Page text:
The Nov. 28-30 conference, held at Rio All-Suite Hotel & Casino, included nearly 50 educational seminars, networking and crackerbarrel sessions, a trade show with nearly 100 vendors as well as the industry’s annual membership meeting, in which top ARVC officials highlighted the continuing strength of the campground industry, the turnaround in ARVC membership as well as the association’s latest accomplishments and new initiatives.
ARVC Chairman Rob Schutter commended ARVC President and CEO Paul Bambei for his efforts and leadership in establishing a new headquarters in Denver, hiring new staff and launching nearly a dozen new member benefits, including an unprecedented music licensing program, which provides 60% to 70% off the normal rate for BMI and ASCAP. This program alone will save small parks $700 a year, while large parks could save $1,200 or more.
“I don’t know where we would be at this time if it wasn’t for Paul Bambei,” Schutter said, adding that Bambei has also managed to increase membership above 3,000 parks and reduce ARVC’s operating budget by half a million dollars since he became president and CEO three years ago.
Bambei, for his part, announced several new member benefits, including discount programs with AT&T Wireless, RVBackground Checks.com, Ecolab, Moen Kitchen & Bathroom Equipment and The American Society for Asset Protection. These are in addition to significant discount programs with Ford Motor Co., Club Car and Alliance Laundry Systems, which ARVC negotiated earlier this year.
Bambei noted that savings from many of these programs easily exceeds the cost of ARVC membership, making membership in the association essential for park operators who are interested in increasing their bottom line.
Bambei also reviewed previously announced improvements to GoCampingAmerica.com and announced a major overhaul of the association’s website at ARVC.org, the latter of which would go live during the first quarter of 2013. He said ARVC also plans to publish three print versions of the ARVC Voice on a seasonal basis.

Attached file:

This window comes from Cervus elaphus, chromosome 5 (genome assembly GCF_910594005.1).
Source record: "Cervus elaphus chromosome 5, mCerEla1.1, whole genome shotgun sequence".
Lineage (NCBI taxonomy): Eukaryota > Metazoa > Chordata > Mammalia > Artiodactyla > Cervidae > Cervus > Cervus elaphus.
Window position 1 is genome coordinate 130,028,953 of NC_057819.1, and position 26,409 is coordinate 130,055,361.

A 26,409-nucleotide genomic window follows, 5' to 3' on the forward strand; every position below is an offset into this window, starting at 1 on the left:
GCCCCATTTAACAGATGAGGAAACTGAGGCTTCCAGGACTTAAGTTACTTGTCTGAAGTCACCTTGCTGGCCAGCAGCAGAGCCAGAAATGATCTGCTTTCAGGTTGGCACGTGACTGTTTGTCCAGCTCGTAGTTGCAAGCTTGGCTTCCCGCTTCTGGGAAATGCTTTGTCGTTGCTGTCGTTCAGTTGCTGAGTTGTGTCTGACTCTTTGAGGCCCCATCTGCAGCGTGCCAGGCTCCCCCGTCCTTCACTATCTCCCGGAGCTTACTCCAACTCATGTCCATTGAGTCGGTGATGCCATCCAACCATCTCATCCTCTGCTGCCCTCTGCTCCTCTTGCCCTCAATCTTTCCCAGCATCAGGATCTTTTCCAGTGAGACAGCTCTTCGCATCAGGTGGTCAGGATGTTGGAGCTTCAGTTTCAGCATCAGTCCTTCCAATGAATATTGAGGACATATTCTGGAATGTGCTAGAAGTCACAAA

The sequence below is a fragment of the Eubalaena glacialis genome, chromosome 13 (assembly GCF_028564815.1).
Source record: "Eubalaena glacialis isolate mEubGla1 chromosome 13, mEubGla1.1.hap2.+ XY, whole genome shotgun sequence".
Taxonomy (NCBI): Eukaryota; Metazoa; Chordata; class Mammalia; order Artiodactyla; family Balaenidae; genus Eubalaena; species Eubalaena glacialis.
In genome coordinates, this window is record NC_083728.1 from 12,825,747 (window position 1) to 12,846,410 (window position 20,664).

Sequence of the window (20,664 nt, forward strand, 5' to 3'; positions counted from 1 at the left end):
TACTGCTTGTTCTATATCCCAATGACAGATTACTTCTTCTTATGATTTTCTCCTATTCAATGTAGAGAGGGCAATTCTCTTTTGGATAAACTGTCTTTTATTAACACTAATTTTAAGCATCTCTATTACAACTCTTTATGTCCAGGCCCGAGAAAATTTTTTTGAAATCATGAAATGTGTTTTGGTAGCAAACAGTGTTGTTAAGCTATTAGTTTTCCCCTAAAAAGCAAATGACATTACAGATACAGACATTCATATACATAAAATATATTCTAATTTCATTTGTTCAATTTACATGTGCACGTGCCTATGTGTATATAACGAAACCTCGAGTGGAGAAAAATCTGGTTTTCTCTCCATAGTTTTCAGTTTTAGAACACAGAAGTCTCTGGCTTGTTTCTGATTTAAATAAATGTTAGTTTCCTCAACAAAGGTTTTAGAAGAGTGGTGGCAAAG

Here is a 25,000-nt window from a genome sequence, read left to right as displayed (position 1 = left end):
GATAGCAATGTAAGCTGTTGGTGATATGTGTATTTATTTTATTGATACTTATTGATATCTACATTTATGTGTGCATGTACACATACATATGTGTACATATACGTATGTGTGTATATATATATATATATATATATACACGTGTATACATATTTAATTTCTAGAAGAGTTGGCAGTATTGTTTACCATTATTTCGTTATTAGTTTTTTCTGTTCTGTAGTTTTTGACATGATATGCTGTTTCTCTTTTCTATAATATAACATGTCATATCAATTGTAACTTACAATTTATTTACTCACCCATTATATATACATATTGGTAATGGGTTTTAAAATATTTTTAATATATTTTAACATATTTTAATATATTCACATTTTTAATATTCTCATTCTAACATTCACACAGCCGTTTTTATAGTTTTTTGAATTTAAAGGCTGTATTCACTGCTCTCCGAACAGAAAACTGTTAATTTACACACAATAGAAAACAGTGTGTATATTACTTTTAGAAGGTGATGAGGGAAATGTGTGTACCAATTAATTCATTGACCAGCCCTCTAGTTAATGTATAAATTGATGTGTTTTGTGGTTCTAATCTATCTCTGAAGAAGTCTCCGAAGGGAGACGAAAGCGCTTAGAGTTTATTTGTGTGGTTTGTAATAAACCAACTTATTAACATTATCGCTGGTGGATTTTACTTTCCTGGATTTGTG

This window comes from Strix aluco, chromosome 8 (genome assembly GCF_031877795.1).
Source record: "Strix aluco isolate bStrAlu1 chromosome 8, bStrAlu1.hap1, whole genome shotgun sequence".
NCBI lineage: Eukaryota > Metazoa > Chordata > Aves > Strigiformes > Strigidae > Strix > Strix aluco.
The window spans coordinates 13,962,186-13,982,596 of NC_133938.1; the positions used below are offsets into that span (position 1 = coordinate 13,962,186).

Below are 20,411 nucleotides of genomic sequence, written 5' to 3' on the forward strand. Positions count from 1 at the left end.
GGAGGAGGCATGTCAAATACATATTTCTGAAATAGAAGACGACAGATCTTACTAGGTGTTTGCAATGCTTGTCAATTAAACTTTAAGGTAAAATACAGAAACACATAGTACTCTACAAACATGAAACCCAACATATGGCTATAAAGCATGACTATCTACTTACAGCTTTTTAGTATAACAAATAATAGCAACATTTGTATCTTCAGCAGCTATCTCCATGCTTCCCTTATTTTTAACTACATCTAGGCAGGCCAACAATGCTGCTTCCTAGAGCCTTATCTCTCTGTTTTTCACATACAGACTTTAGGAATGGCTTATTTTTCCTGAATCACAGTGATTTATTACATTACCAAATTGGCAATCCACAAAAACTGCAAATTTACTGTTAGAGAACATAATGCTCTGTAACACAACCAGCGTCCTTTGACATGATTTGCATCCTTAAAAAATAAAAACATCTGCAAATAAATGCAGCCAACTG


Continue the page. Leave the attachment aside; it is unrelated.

The conference included nearly 50 educational seminars, the largest of its kind in the campground industry, including multiple sessions dealing with employee management, marketing and the latest social media tools.
ARVC’s Expo also featured nearly 100 vendors, who reported brisk sales, reflecting a growing sense of confidence about the campground industry’s prospects for 2013.
Schutter, who also serves as chief operating officer of Milford, Ohio-based Leisure Systems Inc., said most campground operators have maintained at least modest growth during the past year, with revenues climbing up to 4% while their occupancies have remained flat or grown slightly. Schutter said the strongest growth involves parks that are investing in rental accommodations.
In other business, ARVC members elected several new officers for the association, who will work with Schutter during the coming year. They include 2nd Vice Chairman Terry Munoz of Thousand Trails in Lake Conroe, Texas, who replaced Michael Gelfand of Terra Vista Management Inc. in Rancho Santa Fe, Calif.; Treasurer Tim Deputy of Sun N Fun RV Resort in Sarasota, Fla., who replaced Pat O’Neill of Camp Gulf in Destin, Fla.; and Secretary Truman Hartshorn of Lebanon Reservoir Campground in Lebanon, N.Y., who replaced Terry Munoz in that position.
New ARVC board members include Bobby Cornwell, executive director of Florida ARVC, who replaced Deb Carter of the Maryland Campground Owners Association; Lynda Phelps of Upriver RV Resort in Fort Myers, Fla., who replaced Tim Deputy of Sun N Fun RV Resort in Sarasota, Fla.; Tim Wilcox of Gateway Park Campground in Hillsdale, Mich., who replaced Garry Cole of the Shelby / Mansfield KOA in Shelby, Ohio; Dan Wright of The Springs at Borrego RV Resort in Borrego Springs, Calif., who replaced Michael Gelfand of Terra Vista Management, Inc. in Rancho Santa Fe, Calif.; Eric Stumberg of TengoInternet, who replaced Ann Emerson of Good Sam Enterprises in Ventura, Calif.; Karl Littman of Candy Hill Campground in Winchester, Va., who replaced Vicki Cole of the Shelby / Mansfield KOA in Shelby, Ohio; and Wade Elliott of Utility Supply Group in Kingston, Wash., who replaced Norman Boucher of LCN Outdoors, LLC in Windsor, Conn. Also elected to the board was Al Johnson of Recreational Adventure Company, a Hill City, S.D. company that owns and operates KOA campgrounds.